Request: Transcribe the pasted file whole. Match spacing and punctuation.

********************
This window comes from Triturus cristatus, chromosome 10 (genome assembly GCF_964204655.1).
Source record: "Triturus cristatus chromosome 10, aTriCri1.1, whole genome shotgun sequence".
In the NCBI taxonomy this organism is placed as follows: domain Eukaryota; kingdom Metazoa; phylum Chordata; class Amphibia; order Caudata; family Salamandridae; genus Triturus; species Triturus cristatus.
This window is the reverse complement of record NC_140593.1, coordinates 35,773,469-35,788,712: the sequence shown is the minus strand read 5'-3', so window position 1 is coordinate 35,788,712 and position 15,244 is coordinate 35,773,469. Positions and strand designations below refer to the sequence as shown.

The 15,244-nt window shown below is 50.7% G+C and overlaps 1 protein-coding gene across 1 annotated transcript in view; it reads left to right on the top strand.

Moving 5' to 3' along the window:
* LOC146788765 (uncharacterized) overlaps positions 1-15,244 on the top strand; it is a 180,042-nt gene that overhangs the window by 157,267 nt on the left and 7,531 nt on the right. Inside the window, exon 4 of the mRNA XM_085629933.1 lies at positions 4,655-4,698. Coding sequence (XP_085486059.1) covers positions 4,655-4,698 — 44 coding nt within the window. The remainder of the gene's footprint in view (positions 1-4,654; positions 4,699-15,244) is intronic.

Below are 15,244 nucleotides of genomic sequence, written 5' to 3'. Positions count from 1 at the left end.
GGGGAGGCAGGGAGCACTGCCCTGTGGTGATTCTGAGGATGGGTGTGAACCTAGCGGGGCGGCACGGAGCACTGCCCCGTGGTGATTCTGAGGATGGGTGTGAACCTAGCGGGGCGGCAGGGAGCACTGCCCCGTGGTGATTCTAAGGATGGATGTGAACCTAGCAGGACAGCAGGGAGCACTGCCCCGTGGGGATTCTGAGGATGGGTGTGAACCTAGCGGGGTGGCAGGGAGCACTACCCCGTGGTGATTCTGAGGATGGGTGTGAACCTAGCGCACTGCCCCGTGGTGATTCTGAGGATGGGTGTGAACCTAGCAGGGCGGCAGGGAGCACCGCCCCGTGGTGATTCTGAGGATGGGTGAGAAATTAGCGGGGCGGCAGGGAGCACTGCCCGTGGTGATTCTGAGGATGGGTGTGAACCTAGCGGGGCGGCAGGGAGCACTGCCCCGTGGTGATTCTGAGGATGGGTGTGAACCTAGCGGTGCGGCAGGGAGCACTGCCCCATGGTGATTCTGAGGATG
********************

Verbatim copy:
This window comes from Triturus cristatus, chromosome 10 (genome assembly GCF_964204655.1).
Source record: "Triturus cristatus chromosome 10, aTriCri1.1, whole genome shotgun sequence".
In the NCBI taxonomy this organism is placed as follows: domain Eukaryota; kingdom Metazoa; phylum Chordata; class Amphibia; order Caudata; family Salamandridae; genus Triturus; species Triturus cristatus.
This window is the reverse complement of record NC_140593.1, coordinates 35,773,469-35,788,712: the sequence shown is the minus strand read 5'-3', so window position 1 is coordinate 35,788,712 and position 15,244 is coordinate 35,773,469. Positions and strand designations below refer to the sequence as shown.

The 15,244-nt window shown below is 50.7% G+C and overlaps 1 protein-coding gene across 1 annotated transcript in view; it reads left to right on the top strand.

Moving 5' to 3' along the window:
* LOC146788765 (uncharacterized) overlaps positions 1-15,244 on the top strand; it is a 180,042-nt gene that overhangs the window by 157,267 nt on the left and 7,531 nt on the right. Inside the window, exon 4 of the mRNA XM_085629933.1 lies at positions 4,655-4,698. Coding sequence (XP_085486059.1) covers positions 4,655-4,698 — 44 coding nt within the window. The remainder of the gene's footprint in view (positions 1-4,654; positions 4,699-15,244) is intronic.

Below are 15,244 nucleotides of genomic sequence, written 5' to 3'. Positions count from 1 at the left end.
GGGGAGGCAGGGAGCACTGCCCTGTGGTGATTCTGAGGATGGGTGTGAACCTAGCGGGGCGGCACGGAGCACTGCCCCGTGGTGATTCTGAGGATGGGTGTGAACCTAGCGGGGCGGCAGGGAGCACTGCCCCGTGGTGATTCTAAGGATGGATGTGAACCTAGCAGGACAGCAGGGAGCACTGCCCCGTGGGGATTCTGAGGATGGGTGTGAACCTAGCGGGGTGGCAGGGAGCACTACCCCGTGGTGATTCTGAGGATGGGTGTGAACCTAGCGCACTGCCCCGTGGTGATTCTGAGGATGGGTGTGAACCTAGCAGGGCGGCAGGGAGCACCGCCCCGTGGTGATTCTGAGGATGGGTGAGAAATTAGCGGGGCGGCAGGGAGCACTGCCCGTGGTGATTCTGAGGATGGGTGTGAACCTAGCGGGGCGGCAGGGAGCACTGCCCCGTGGTGATTCTGAGGATGGGTGTGAACCTAGCGGTGCGGCAGGGAGCACTGCCCCATGGTGATTCTGAGGATG